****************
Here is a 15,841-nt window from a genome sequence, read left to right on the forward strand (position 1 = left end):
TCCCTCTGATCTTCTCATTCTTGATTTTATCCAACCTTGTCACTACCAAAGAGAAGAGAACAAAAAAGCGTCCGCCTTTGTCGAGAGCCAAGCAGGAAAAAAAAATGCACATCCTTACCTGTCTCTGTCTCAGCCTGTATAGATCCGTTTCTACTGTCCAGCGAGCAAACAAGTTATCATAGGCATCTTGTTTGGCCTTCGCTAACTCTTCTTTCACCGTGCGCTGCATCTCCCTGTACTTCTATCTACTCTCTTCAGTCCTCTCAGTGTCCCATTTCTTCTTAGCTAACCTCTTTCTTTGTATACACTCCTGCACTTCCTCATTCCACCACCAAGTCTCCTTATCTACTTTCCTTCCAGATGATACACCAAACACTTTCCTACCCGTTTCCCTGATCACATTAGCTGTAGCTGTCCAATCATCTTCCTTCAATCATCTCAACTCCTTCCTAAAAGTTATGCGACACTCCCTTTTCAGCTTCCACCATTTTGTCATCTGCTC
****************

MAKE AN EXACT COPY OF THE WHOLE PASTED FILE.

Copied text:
Here is a 15,841-nt window from a genome sequence, read left to right on the forward strand (position 1 = left end):
TCCCTCTGATCTTCTCATTCTTGATTTTATCCAACCTTGTCACTACCAAAGAGAAGAGAACAAAAAAGCGTCCGCCTTTGTCGAGAGCCAAGCAGGAAAAAAAAATGCACATCCTTACCTGTCTCTGTCTCAGCCTGTATAGATCCGTTTCTACTGTCCAGCGAGCAAACAAGTTATCATAGGCATCTTGTTTGGCCTTCGCTAACTCTTCTTTCACCGTGCGCTGCATCTCCCTGTACTTCTATCTACTCTCTTCAGTCCTCTCAGTGTCCCATTTCTTCTTAGCTAACCTCTTTCTTTGTATACACTCCTGCACTTCCTCATTCCACCACCAAGTCTCCTTATCTACTTTCCTTCCAGATGATACACCAAACACTTTCCTACCCGTTTCCCTGATCACATTAGCTGTAGCTGTCCAATCATCTTCCTTCAATCATCTCAACTCCTTCCTAAAAGTTATGCGACACTCCCTTTTCAGCTTCCACCATTTTGTCATCTGCTC